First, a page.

genius, but is research and the institutionalizing of
research in specific social and linguistic forms.

(3) The course of history was profoundly changed,
according to Bacon, by mechanical inventions. His
protest against the sterility of the traditional culture
appears to be founded on the contrast between the
mechanical arts and speculative philosophy. The sci-
ences, he writes in the Novum Organum (I, Preface),
have remained unchanged for two thousand years
almost, while the mechanical arts, as if pervaded by
a vital spirit, continually grow and advance. In the
dialectical exercises of the medieval schools, in the
rhetorical exercises of the humanists, every assertion
remained what it was, unchanged; and every question
remained unresolved, as if transfixed. The intellectual
sciences stood like statues worshipped and celebrated,
while the progress of the technical arts is so swift that
it even surpasses the desires of men. This progress
depends on the fact that in the mechanical arts there
is no room for the dictatorial power of an individual:
in these arts the minds of many collaborate. The figure
of the master is replaced by that of the inventor, the
image of the sage by that of the investigator who adds
something to the work of those who preceded him (De
augmentis..., Works,
I, 457-58). The Baconian revalu-
ation of technology and the mechanical arts, central
to the new culture, entailed the rejection of that con-
ception of science which, though cracked in a thousand
places, had remained alive and operative for centuries:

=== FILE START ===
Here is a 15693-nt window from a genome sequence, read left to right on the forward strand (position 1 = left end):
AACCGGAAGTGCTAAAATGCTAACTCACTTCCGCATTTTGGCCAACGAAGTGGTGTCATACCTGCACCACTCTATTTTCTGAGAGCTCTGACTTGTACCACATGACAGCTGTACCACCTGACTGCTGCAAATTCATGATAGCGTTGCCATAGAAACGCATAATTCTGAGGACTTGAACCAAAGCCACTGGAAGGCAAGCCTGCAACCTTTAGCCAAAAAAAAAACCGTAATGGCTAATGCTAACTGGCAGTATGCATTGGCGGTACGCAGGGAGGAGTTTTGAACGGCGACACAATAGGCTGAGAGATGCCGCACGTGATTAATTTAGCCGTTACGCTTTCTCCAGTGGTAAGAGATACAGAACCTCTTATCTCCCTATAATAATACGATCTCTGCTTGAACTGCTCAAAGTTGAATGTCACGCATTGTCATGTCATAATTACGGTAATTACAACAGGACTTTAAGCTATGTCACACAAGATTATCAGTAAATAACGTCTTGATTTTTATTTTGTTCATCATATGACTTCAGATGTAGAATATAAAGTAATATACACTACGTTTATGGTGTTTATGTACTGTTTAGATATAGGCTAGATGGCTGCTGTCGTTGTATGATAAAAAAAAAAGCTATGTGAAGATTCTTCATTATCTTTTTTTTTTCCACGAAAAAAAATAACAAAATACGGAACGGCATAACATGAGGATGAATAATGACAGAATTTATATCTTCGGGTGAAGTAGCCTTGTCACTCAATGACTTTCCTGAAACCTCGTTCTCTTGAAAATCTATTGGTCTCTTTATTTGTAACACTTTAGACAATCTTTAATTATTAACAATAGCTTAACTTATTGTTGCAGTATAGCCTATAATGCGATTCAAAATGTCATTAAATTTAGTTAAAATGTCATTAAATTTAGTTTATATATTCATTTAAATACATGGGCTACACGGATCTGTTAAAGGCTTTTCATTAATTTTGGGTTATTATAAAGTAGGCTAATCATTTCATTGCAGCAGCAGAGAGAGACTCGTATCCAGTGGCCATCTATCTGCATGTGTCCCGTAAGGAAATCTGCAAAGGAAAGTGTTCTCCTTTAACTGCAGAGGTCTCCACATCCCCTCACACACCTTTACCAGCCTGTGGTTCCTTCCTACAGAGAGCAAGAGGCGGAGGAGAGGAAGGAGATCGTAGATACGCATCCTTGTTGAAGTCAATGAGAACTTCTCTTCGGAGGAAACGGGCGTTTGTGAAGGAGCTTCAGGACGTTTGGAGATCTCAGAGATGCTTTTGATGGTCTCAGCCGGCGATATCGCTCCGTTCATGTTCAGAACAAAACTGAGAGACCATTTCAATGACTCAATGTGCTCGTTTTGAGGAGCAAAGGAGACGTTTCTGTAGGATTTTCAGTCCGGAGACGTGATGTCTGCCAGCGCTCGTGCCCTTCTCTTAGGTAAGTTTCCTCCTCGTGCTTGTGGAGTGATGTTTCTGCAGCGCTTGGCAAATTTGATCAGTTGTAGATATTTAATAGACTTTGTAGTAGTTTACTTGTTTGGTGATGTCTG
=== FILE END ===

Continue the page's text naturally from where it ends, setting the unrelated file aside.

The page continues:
a science which is born only when the necessities of
life have already been procured and which then de-
velops into a disinterested contemplation of truth. In
a very large sector of European thought, during an-
tiquity and the Middle Ages, the distinction between
slaves and free men was identified with the contrast
between manual labor and intellectual work, between
practical knowledge and rational knowledge, between
technology and science. Thus the Baconian distinction
between “ancients” and “moderns” takes on, from this
point of view, a more exact meaning; to fall under the
spell of tradition means to accept one of the charac-
teristic dogmas of the past: the transformation of one's
own inadequate technique into a theory of being. The
ancients put “beyond the bounds of possibility...
whatever is beyond their own or their master's knowl-
edge or reach” (Novum Organum, I, 75). The Aristo-
telian philosophy of nature was constructed on the
basis of inadequate and insufficient instruments of con-
trol and guidance. To the “thus far and no further”
of the ancients Bacon opposes the “there is more be-
yond” of the new science; the “inimitable thunderbolt”
(inimitabile fulmen) can now be imitated. Taking the
mechanical arts as a model for culture, it is then possi-
ble to bring to birth a type of learning which, unlike
the ancient kind, is capable of progress. But Bacon
never thought of reducing science to technology. In
the new culture the work of the mechanics and em-
pirics was to unite with that of the theorists so that
“the kind of Mechanics often merely empirical and
operative” would be surpassed (De augmentis...,
Works, I, 572). In any case, collaboration between
science and technical arts was to take the place of
chance and gross observation. For more than twenty
years the Lord Chancellor drove home a double cri-
tique, for which he fought, so to speak, “on two fronts”: